Should I Actually Bother With A Melody?

Hi,

The title of this topic isn’t quite as click-baitey as might appear at first glance.

The reasons I’m asking the question are twofold.

  1. The first two rejections I received were for piano pieces that were entirely melodic in nature. They were just good old-fashioned common practice piano shorts that had a melody with an accompaniment.

I suppose they are relevant to the conversation, so I’ve included them here for those who want to have a listen:

And:

I don’t think that either of them are particularly bad pieces of music. They are no worse than many of the piano shorts that were written by any number of 19th century composers, and probably they are better than some of them.

I can’t see any issue with the mix in either of them because, by definition, there is nothing to mix when you only have one instrument. Though, I think that they could have been humanised a little better.

Nevertheless, I’m less concerned about why these two tracks were rejected than I am about the nature of what music is likely to be accepted on AJ, which brings me to the other reason I’m asking the question.

  1. When listening to - no, make that suffering from - TV ads or documentaries, I often notice that the background music doesn’t have a tune, per se. Rather, a lot of it has repeated figures, arpeggiated chords and suble, or not so subtle, changes of texture.

The other day I watched a fascinating film - Requium for the American Dream - that was one long interview with the American linguist, Noam Chomsky. I’ve not embedded it here, as I’ve no idea whether it is in copyright, but it will pop right up on YouTube if you search.

The music throughout the whole 1 hr 12 mins was based around the same four chords and didn’t have a single identifiable ‘tune’. I notice the same thing with a lot of the ads I endure.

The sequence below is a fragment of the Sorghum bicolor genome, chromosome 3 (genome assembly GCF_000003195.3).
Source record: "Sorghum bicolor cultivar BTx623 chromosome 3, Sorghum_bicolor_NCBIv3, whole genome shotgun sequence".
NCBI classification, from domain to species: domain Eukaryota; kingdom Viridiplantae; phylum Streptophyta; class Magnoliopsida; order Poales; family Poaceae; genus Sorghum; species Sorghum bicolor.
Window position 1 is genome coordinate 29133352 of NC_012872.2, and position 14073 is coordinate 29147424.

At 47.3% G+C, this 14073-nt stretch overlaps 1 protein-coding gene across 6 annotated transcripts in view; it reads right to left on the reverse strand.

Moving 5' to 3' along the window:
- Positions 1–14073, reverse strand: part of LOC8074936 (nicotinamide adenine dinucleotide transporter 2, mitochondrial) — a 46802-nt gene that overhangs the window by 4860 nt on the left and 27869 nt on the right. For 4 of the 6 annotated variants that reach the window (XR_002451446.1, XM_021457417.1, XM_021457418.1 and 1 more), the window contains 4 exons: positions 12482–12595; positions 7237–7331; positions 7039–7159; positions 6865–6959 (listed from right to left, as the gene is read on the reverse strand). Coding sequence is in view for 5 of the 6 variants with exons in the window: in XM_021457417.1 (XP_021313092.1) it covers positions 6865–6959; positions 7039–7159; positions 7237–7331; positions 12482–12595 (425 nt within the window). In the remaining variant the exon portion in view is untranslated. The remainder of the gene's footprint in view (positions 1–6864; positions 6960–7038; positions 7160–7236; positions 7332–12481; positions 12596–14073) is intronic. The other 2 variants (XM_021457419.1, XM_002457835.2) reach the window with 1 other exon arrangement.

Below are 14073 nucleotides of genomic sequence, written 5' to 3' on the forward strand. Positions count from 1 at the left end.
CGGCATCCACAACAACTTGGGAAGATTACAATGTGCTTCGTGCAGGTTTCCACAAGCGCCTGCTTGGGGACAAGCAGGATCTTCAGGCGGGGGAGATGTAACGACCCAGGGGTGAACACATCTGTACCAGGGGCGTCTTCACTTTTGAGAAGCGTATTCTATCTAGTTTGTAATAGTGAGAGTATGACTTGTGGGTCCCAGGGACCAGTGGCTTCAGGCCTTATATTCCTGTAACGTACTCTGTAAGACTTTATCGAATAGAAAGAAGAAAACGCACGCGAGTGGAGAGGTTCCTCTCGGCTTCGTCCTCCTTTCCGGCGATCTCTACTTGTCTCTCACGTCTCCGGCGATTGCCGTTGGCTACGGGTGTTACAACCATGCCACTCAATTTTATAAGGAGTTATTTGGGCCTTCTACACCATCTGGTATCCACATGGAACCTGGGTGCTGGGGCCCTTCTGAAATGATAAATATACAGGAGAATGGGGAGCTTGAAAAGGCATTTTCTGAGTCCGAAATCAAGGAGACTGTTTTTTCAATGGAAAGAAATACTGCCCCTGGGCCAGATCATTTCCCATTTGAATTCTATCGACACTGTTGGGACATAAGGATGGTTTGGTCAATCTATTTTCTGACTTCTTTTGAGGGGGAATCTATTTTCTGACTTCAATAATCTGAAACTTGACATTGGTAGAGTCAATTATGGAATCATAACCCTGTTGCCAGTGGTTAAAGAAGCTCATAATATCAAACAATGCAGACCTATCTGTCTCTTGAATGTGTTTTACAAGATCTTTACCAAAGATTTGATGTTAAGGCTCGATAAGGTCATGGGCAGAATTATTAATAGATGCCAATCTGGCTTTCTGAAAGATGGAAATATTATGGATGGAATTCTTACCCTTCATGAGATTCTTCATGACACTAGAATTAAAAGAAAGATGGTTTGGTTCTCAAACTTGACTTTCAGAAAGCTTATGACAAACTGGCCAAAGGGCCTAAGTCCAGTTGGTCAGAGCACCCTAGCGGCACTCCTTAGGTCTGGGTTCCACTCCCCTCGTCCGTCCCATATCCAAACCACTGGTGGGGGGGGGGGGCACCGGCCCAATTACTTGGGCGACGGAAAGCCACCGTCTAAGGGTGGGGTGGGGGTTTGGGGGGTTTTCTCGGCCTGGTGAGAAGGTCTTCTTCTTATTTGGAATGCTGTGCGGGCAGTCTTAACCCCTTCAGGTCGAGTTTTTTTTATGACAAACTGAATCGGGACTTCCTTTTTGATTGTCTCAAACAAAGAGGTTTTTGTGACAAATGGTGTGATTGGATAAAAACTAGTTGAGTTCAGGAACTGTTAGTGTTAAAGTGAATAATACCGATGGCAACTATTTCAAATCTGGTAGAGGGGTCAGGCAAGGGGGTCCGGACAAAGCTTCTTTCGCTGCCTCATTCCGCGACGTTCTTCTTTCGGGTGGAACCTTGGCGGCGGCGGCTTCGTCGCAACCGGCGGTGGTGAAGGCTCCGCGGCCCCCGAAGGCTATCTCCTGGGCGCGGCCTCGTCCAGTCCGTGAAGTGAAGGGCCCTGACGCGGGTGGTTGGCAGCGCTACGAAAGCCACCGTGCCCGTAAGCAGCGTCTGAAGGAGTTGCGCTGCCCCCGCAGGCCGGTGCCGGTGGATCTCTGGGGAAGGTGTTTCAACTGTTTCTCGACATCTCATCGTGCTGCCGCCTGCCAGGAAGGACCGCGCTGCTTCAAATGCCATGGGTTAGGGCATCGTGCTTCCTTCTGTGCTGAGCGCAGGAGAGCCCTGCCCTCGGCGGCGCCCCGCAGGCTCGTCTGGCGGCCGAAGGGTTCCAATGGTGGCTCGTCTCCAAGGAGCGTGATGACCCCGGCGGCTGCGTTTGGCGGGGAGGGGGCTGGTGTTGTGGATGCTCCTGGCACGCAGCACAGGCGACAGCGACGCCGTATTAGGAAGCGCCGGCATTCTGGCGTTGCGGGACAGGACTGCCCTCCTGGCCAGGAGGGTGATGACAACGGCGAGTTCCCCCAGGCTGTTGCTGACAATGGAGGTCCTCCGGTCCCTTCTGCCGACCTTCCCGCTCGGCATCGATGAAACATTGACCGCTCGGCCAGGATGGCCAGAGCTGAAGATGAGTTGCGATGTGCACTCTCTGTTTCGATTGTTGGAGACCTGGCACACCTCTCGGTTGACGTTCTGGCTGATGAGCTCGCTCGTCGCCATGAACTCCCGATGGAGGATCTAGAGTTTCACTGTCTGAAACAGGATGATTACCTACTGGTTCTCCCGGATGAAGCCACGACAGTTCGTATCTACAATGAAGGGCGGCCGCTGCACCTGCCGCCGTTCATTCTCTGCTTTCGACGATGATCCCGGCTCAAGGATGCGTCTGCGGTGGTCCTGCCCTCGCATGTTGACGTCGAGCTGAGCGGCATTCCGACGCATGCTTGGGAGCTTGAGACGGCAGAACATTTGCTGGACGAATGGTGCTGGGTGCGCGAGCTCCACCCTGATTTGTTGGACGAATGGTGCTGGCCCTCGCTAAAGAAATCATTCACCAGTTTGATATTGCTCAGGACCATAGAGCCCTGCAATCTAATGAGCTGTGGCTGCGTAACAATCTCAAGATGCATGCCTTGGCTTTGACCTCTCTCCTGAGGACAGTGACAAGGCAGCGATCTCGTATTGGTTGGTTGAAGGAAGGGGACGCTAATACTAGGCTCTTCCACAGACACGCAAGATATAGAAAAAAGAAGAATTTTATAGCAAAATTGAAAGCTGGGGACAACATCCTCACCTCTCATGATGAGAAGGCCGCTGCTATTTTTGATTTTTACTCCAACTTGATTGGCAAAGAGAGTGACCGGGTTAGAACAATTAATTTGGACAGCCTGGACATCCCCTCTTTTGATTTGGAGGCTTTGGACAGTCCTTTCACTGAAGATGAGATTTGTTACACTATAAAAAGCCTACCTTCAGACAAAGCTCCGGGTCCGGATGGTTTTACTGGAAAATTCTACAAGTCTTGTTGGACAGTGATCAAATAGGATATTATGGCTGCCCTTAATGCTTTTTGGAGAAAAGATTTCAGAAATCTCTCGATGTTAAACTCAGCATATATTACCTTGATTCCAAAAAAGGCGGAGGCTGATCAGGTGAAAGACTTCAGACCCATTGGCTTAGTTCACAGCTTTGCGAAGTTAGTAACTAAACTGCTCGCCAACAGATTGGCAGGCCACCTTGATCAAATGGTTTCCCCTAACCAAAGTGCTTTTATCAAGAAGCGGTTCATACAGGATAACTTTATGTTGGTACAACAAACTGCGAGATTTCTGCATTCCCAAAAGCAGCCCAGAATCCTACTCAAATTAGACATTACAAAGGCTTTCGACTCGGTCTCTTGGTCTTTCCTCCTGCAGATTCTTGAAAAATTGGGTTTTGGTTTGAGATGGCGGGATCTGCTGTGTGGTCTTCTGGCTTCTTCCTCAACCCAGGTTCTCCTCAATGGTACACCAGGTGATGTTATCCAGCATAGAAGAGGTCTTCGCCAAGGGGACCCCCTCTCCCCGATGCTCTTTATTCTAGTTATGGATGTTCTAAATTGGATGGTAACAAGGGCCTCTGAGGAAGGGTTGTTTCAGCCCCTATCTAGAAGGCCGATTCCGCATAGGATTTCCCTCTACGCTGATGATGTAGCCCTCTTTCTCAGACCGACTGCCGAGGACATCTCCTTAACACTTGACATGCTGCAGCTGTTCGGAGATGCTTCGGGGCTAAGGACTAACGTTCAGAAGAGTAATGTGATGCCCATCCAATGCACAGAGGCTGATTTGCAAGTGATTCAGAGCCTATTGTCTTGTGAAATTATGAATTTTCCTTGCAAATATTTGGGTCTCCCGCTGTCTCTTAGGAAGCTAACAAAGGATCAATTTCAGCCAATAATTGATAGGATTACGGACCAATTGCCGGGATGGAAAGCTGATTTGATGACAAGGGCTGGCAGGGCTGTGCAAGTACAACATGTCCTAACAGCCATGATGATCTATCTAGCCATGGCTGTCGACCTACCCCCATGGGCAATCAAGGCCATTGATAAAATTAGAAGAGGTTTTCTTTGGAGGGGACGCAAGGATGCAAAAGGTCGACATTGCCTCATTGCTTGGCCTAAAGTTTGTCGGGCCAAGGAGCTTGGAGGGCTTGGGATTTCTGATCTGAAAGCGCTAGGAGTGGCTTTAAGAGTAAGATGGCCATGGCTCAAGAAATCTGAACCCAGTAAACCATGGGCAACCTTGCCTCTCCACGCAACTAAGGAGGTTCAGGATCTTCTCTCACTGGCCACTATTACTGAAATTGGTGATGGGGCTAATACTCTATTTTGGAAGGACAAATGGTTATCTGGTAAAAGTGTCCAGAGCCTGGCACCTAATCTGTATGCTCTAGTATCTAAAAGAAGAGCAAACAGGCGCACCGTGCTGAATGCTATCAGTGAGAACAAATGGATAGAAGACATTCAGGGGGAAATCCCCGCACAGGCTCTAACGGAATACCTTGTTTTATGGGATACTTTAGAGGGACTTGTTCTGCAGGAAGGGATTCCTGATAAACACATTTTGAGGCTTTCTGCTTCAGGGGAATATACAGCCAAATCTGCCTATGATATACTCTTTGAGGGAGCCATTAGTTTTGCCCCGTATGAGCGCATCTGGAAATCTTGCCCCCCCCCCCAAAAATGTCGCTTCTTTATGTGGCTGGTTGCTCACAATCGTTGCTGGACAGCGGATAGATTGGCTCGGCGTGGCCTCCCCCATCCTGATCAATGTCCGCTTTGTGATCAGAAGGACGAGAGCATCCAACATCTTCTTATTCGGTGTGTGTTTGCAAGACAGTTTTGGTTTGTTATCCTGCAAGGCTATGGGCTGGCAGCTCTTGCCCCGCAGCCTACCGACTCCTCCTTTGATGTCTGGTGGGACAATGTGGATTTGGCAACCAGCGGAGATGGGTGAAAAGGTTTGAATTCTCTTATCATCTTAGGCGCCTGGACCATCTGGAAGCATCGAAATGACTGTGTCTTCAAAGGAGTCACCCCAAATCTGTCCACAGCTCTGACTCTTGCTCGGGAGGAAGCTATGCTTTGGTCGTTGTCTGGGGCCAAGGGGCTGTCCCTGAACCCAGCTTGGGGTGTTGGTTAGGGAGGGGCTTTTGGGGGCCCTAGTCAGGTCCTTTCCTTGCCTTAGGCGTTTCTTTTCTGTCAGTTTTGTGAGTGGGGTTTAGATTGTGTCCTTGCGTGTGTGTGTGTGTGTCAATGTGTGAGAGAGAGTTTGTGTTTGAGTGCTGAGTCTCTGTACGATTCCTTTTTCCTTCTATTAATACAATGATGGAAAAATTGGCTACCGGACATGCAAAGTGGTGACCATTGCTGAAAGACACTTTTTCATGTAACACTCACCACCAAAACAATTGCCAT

Now, I’m not saying that not having a tune is a bad thing - Steve Reich’s Sextet doesn’t have one, and it is an absolutely astonishing modern masterpiece.

Rather, I’m asking this: is there any point in having a tune that will take up more of the listener’s attention, I should I focus my efforts on, to quote from above, “repeated figures, arpeggiated chords,” and the like.

If you’re more clued up than I am, then it might seem like a silly question, but I don’t think it is.

Thanks in advance for any input.

2 Likes

Hello @Michael_D_Killick !
The first thing I would like to say is that your tracks are good, but lately the melodies on only one piano are not very relevant here.
Second: You need to be more collected and punctual in making such decisions as to join to work here: you will need to write background music (as you yourself indicated without special melodies) (at least 4 tracks per week to achieve something here at first (if they are built on simple harmonies and do not take a lot of time, but how can you guess that some tracks are written by months), of course, if you have a goal, take this site very seriously) , if you are pleased with it as successful composers you can go and do it.
And third: there are certain rules and commercial standards as well as commercial viability that you can read here (These are the criteria by which tracks are approved or rejected).

Good luck!